Publications

Below are links to some of the papers I’ve written or co-authored. See my CV for a full list of publications (you are welcome to e-mail me for copies of articles not posted here). Most of these works are also available for download on my ResearchGate site, which additionally hosts several other working papers.

PDF versions of selected publications

Forthcoming.  Crane, Thera & Axel Fleisch. Constituency, imbrication, and the interpretation of change-of-state verbs in isiNdebele. To appear in a special issue of Studia Orientalia Electronica, edited by Lotta Aunio, Leora Bar-el, and Malin Petzell.

Forthcoming. Lexical structures, lexical semantics. To appear in The Oxford guide to the Bantu languages, ed. by Lutz Marten, Nancy Kula, Ellen Hurst & Jochen Zeller. Oxford: Oxford University Press.

2019. What’s in a Bantu verb? Actionality in Bantu languages. Linguistic Typology 23(2): 303–345.
Supplementary appendix on theories of actionality in Bantu can be downloaded here.

2015.  The roles of dissociative and (non-)completive morphology in structuring Totela narratives. Beyond aspect: The expression of discourse functions in African languages. (Typological Studies in Language 109), ed. by Doris L. Payne & Shahar Shirtz, 145-176. Amsterdam/Philadelphia: John Benjamins.

2013.  Resultatives, progressives, statives, and relevance: The temporal pragmatics of the –ite Suffix in Totela. Lingua 133:164-188.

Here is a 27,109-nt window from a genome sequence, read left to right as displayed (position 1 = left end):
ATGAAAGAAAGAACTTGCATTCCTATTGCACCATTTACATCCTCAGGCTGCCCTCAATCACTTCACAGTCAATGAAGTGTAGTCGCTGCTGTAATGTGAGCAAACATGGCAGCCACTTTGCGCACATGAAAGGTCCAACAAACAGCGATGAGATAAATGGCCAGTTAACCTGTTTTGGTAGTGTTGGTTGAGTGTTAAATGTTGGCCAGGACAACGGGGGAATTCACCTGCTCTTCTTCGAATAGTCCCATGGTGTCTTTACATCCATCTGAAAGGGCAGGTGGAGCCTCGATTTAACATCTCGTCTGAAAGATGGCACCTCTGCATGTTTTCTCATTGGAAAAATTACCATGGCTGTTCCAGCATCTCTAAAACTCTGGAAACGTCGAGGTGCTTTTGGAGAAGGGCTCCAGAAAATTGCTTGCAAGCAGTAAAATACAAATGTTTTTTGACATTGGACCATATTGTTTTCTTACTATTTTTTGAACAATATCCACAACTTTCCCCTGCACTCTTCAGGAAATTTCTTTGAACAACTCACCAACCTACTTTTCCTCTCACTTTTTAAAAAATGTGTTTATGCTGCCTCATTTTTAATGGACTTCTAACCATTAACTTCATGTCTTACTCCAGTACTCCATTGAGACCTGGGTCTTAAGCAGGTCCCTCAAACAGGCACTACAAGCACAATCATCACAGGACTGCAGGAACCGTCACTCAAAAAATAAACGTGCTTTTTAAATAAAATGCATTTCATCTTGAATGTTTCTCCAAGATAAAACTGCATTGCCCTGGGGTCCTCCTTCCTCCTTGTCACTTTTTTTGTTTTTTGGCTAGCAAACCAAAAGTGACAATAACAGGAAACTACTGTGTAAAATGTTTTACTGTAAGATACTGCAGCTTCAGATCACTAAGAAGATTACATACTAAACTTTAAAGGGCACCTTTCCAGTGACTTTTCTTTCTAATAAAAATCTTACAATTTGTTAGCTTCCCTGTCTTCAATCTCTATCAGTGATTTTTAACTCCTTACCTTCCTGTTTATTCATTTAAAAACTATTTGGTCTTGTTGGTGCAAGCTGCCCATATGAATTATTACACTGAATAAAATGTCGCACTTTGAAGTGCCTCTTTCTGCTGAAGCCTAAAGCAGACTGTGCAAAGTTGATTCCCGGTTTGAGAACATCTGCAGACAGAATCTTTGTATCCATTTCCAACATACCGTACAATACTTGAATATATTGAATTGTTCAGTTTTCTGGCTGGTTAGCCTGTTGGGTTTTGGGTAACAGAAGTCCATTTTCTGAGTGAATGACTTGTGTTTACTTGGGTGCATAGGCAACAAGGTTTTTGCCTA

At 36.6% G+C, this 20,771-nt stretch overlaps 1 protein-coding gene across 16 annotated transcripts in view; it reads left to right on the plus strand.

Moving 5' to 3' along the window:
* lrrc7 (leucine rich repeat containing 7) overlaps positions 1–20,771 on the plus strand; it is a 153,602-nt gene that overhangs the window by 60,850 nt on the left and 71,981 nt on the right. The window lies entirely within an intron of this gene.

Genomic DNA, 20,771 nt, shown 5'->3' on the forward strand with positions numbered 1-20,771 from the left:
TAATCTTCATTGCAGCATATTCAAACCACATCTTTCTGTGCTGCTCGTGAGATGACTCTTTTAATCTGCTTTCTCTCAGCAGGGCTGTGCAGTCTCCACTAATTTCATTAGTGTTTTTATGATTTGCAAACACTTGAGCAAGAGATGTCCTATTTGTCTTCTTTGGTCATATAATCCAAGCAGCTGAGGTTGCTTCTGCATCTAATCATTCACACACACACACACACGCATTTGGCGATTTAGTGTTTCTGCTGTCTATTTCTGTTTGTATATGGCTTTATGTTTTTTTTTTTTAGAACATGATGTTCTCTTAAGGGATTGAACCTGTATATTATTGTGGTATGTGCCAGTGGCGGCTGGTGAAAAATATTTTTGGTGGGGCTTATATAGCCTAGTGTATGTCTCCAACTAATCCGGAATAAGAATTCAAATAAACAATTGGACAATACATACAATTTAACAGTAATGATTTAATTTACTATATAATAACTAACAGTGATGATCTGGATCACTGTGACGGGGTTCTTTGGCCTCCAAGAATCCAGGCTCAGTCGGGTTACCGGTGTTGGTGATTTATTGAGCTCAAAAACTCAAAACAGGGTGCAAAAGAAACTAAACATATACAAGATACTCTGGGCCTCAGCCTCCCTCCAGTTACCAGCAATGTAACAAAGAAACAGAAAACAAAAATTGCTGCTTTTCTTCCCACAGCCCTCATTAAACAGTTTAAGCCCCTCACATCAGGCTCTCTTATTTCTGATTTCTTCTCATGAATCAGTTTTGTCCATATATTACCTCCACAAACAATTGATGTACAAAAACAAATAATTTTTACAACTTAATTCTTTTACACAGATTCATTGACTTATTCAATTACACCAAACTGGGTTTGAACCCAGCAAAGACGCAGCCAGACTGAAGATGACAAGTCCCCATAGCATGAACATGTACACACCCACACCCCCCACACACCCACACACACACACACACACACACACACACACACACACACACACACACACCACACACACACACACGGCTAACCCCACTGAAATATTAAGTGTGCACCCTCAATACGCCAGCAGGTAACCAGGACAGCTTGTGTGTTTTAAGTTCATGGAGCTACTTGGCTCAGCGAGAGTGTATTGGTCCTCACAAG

2012.   ile and the pragmatic pathways of the resultative in Bantu Botatwe. Africana Linguistica 18:41-96.

2011.  Crane, Thera M., Larry M. Hyman & Simon Nsielanga Tukumu, A Grammar of Nzadi [B865]: A Language of Democratic Republic of the Congo. University of California Publications in Linguistics. Berkeley: University of California Press.

2011 .  Completion and dissociation in Totela tense and aspect. Proceedings of the 42nd Annual Conference on African Linguistics, 208-220.

2009.  Narrative structuring (and restructuring) in Totela: a group study of tense-aspect in the field. Proceedings of Conference on Language Documentation & Linguistic Theory 2, ed. by Peter K. Austin, Oliver Bond, Monik Charette, David Nathan, & Peter Sells. London: SOAS, 61-71.

2009. Tense, aspect, mood, and tone in Shekgalagari. UC Berkeley Phonology Lab Annual Report. Berkeley: University of California, 224-278.

2007.  Crane, Thera & Larry M. Hyman. Review of Halme, Riikka, A tonal grammar of Oshikwanyama. Journal of African Languages and Linguistics 28.1:82-7.

Manuscripts and other documents

The following two documents were written together with several colleagues, all working as volunteer teachers in the US Peace Corps in Namibia. They were subsequently adopted as the standard language training manuals for volunteers in the region, and have been adapted elsewhere on the web, as well. Aside from the fact that I took it upon myself to rearrange the Bleek-Meinhof Bantu noun class numbering system for convenience of exposition, I think they generally hold up as fun and useful teaching tools.

2004. Crane, Thera, Karl Lindgren-Streicher & Andy Wingo. Hai ti! A beginner’s guide to Oshikwanyama. US Peace Corps: Namibia.

2004. Crane, Thera, Karl Lindgren-Streicher & Andy Wingo. Te ti! A beginner’s guide to Oshindonga. US Peace Corps: Namibia.